Reducing food waste is good for the planet and your wallet. Here’s how to do it more effectively.
“Best by” dates on food packaging tell the consumer when the quality of the product will start to decline, not when it is unsafe to eat.
The statistics are sobering: In the United States, we generate approximately 35 million tons of food waste every year, and as individual families, we waste about 30 percent of the food we buy. For the average four-person household with a monthly food budget of $1000, that’s like throwing $300 straight into the garbage every month.
It’s not just our personal budgets that are affected by food waste, either — it contributes to the ongoing climate crisis as well. The yearly amount of water and energy wasted from uneaten food in America every year would be enough to power 50 million homes, and the amount of greenhouse gases produced from food waste was equivalent to the carbon dioxide emissions of 42 coal-fired power plants, according to a 2021 report from the U.S. Environmental Protection Agency.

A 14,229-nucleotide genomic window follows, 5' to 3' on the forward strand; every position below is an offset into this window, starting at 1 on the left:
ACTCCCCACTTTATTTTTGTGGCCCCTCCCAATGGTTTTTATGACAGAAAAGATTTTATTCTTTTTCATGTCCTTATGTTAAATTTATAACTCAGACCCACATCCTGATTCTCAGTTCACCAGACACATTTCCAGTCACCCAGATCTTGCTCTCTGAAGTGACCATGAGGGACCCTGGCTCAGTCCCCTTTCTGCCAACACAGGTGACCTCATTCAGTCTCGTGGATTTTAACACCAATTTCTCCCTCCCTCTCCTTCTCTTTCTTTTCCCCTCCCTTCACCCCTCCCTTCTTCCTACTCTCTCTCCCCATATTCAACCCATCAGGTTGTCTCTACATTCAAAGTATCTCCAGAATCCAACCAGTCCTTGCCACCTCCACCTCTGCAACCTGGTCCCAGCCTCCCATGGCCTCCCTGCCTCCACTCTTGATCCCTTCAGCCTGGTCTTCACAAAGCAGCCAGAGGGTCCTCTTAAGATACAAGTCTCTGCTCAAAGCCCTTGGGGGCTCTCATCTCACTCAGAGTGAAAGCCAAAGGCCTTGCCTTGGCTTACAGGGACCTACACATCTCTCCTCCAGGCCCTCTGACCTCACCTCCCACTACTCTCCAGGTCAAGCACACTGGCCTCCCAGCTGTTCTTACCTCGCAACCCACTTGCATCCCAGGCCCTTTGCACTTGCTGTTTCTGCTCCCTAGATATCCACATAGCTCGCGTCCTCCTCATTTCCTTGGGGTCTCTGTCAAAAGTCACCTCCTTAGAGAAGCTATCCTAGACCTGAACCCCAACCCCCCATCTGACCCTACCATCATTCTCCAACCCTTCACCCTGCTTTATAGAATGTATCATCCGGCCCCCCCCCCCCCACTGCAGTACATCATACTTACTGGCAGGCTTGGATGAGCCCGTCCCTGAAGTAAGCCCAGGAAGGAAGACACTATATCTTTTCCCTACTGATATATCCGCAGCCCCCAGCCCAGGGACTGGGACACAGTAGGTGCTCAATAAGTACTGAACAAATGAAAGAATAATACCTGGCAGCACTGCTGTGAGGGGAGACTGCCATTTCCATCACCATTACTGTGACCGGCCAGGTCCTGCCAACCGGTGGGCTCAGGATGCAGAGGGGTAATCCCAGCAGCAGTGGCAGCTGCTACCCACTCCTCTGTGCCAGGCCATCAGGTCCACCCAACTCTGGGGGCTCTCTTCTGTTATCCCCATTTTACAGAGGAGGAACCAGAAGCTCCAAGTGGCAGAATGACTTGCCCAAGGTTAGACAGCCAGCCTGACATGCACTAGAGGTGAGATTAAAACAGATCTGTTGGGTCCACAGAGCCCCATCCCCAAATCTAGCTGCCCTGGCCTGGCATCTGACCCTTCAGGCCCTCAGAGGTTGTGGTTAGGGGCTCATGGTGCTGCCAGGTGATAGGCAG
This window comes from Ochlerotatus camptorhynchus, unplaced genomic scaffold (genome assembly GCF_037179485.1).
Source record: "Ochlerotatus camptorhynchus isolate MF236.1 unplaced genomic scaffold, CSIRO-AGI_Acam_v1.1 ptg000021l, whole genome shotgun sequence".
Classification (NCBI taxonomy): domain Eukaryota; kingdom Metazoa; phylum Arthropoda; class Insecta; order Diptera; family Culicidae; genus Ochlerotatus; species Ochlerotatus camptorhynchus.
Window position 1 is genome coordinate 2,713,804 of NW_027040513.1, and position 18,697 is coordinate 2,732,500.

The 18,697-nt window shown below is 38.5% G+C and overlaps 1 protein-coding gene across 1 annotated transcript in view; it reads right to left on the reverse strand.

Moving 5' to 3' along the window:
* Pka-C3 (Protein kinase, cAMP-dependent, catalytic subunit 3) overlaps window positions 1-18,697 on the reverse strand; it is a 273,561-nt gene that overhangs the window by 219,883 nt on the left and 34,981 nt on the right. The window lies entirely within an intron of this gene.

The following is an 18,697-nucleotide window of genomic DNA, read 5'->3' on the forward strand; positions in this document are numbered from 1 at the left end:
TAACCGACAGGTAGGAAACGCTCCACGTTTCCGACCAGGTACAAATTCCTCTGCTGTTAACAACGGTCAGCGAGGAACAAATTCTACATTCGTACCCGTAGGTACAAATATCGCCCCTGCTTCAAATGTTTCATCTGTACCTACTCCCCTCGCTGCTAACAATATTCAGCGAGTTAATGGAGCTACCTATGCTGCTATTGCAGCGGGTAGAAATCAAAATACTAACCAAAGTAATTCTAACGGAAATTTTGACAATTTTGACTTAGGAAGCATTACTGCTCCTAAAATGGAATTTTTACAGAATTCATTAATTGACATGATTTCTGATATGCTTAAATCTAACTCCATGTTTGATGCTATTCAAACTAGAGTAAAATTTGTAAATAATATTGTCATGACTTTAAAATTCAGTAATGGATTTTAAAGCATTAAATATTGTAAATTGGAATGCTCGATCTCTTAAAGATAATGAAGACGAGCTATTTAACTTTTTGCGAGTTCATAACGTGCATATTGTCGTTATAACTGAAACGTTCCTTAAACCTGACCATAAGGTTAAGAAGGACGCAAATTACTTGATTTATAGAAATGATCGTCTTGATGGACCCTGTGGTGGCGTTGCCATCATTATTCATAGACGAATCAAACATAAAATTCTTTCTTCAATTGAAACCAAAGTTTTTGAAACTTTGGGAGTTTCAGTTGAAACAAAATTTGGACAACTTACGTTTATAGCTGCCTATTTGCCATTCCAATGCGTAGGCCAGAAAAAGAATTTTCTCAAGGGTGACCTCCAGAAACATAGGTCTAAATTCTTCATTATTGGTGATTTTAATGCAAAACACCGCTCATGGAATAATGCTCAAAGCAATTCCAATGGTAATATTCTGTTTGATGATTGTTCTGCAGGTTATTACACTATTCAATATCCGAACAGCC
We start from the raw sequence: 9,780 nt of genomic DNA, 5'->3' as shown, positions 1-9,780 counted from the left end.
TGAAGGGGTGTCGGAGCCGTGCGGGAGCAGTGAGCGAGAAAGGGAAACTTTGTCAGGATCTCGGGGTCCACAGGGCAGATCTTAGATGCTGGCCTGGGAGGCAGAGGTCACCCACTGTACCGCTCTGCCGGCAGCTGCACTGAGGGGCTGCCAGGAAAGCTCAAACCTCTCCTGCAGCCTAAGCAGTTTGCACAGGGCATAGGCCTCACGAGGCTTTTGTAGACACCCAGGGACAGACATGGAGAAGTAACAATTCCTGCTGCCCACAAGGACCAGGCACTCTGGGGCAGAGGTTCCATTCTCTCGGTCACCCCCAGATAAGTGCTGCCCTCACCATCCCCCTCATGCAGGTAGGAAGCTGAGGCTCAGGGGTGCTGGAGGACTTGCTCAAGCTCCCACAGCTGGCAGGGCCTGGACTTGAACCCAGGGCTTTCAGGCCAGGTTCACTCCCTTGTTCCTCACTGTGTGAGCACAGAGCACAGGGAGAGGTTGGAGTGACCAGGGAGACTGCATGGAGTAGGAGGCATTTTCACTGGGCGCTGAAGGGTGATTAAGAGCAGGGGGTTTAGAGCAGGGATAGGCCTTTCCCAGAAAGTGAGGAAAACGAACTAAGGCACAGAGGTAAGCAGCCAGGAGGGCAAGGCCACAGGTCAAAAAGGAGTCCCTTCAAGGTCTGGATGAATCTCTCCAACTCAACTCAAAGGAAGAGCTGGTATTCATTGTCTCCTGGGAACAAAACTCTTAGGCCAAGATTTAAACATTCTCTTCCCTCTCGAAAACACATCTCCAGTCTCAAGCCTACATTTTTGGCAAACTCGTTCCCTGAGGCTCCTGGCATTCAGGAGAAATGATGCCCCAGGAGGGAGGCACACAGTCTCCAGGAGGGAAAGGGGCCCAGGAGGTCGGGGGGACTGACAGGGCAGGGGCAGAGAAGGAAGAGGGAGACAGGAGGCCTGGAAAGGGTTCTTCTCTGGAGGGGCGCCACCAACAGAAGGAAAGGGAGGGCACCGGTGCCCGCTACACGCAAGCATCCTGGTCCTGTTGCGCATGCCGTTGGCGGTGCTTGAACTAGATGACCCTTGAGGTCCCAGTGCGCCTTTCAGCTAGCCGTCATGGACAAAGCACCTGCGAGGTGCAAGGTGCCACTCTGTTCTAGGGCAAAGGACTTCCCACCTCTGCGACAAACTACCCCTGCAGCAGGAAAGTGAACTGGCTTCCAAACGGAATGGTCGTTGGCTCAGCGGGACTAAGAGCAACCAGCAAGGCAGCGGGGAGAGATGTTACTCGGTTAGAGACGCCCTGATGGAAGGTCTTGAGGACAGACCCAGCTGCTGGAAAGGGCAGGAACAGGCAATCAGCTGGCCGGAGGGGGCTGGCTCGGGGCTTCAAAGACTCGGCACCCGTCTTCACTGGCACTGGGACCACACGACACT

At home, the core issue is that we buy too much food and then we throw so much out because of spoilage, perceived spoilage, the ingredients “do not match food preferences” or we can’t prepare them, according to a2020 report from the National Academies of Sciences, Engineering and Medicine.
It’s true that there are far more factors that contribute to waste within the food system than just our consumer behavior. “It’s so much bigger than a consumer problem,” said Pamela Koch, associate professor of nutrition education at Teachers College, Columbia University.
But that doesn’t mean our personal efforts can’t still have an impact. “There’s so much that consumers can do,” said Roni Neff, associate professor of environmental health and engineering at Johns Hopkins University’s Bloomberg School of Public Health, and one of the co-authors of the National Academies report.
The process starts with “recognizing what we’re throwing out and what led to it,” Neff said. “If we understand our own patterns and what’s going on in our homes,” she continued, the next step is “figuring out how to set up [our] environment to make it as easy as possible to avoid food waste.”